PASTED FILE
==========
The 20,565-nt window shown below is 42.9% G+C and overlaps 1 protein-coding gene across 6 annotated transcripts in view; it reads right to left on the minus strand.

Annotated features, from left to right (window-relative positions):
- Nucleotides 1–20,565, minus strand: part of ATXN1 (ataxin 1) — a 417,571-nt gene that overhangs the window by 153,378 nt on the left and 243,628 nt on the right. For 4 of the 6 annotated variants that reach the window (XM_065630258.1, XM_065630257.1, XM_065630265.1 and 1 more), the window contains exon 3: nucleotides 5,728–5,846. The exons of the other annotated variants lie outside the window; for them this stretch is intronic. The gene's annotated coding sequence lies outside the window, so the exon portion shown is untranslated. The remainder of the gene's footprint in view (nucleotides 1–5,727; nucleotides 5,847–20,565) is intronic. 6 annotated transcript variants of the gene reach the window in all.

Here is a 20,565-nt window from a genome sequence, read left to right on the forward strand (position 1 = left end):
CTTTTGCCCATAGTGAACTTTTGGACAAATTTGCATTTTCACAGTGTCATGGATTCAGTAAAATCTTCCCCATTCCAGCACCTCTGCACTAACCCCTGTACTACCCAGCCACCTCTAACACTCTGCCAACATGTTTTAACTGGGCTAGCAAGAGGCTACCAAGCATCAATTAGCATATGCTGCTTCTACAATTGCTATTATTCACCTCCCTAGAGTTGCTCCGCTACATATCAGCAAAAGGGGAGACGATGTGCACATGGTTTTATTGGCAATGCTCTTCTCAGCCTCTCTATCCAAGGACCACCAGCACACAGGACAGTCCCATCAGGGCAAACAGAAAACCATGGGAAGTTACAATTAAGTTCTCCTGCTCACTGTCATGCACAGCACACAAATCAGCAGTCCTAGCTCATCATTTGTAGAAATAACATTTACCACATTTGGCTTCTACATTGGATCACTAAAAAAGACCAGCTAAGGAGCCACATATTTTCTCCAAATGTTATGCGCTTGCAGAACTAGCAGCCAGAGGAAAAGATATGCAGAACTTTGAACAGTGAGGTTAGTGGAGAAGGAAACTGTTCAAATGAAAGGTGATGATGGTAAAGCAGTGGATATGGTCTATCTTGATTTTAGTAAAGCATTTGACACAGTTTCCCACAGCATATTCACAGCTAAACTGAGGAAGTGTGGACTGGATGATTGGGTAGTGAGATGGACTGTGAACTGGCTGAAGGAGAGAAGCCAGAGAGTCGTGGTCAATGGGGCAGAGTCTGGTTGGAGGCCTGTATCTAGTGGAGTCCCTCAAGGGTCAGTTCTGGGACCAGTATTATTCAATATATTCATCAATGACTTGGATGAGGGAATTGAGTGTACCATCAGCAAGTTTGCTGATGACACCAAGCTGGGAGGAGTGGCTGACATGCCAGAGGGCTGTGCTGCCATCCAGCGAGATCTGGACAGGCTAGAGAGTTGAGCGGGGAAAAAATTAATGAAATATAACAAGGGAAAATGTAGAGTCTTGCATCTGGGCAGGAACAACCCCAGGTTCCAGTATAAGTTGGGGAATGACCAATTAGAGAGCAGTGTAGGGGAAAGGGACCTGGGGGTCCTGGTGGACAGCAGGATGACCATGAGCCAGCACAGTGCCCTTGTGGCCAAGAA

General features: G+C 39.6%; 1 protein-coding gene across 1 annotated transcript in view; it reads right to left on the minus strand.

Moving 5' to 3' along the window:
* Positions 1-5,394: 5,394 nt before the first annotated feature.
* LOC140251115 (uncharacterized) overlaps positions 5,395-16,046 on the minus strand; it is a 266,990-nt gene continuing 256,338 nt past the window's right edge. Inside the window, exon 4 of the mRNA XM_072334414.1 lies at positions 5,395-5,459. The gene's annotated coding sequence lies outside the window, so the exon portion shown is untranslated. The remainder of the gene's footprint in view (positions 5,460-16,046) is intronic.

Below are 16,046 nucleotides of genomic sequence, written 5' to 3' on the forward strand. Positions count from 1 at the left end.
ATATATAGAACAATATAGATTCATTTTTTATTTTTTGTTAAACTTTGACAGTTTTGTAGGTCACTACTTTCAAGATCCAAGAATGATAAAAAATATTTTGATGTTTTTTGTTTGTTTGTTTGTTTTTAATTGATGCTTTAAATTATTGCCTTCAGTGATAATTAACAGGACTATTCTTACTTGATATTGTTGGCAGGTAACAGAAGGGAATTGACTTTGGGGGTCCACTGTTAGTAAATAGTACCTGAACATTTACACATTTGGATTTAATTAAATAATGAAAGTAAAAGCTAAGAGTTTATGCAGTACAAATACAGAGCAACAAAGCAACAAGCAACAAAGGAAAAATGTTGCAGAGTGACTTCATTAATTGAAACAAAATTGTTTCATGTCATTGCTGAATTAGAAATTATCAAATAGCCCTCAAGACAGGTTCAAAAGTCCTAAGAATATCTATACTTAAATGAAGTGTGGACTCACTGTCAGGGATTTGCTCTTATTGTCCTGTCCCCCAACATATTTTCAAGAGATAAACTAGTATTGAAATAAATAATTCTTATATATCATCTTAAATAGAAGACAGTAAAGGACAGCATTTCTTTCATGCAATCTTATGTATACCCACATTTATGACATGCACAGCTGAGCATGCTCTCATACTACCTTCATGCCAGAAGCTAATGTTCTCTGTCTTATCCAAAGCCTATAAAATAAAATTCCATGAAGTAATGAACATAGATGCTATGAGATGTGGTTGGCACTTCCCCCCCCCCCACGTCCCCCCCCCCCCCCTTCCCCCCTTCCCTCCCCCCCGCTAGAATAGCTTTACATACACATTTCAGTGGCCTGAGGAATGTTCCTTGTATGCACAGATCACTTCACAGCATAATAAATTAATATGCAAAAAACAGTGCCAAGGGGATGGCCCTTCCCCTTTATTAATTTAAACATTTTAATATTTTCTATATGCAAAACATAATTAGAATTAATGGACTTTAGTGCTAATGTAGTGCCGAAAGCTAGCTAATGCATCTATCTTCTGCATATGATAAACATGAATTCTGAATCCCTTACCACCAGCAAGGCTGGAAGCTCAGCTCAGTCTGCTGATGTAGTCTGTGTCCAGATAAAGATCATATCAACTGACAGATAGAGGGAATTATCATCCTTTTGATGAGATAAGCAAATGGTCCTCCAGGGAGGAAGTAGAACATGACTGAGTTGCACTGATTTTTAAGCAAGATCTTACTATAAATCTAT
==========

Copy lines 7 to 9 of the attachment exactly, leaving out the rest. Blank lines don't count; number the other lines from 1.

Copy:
Moving 5' to 3' along the window:
* Positions 1-5,394: 5,394 nt before the first annotated feature.
* LOC140251115 (uncharacterized) overlaps positions 5,395-16,046 on the minus strand; it is a 266,990-nt gene continuing 256,338 nt past the window's right edge. Inside the window, exon 4 of the mRNA XM_072334414.1 lies at positions 5,395-5,459. The gene's annotated coding sequence lies outside the window, so the exon portion shown is untranslated. The remainder of the gene's footprint in view (positions 5,460-16,046) is intronic.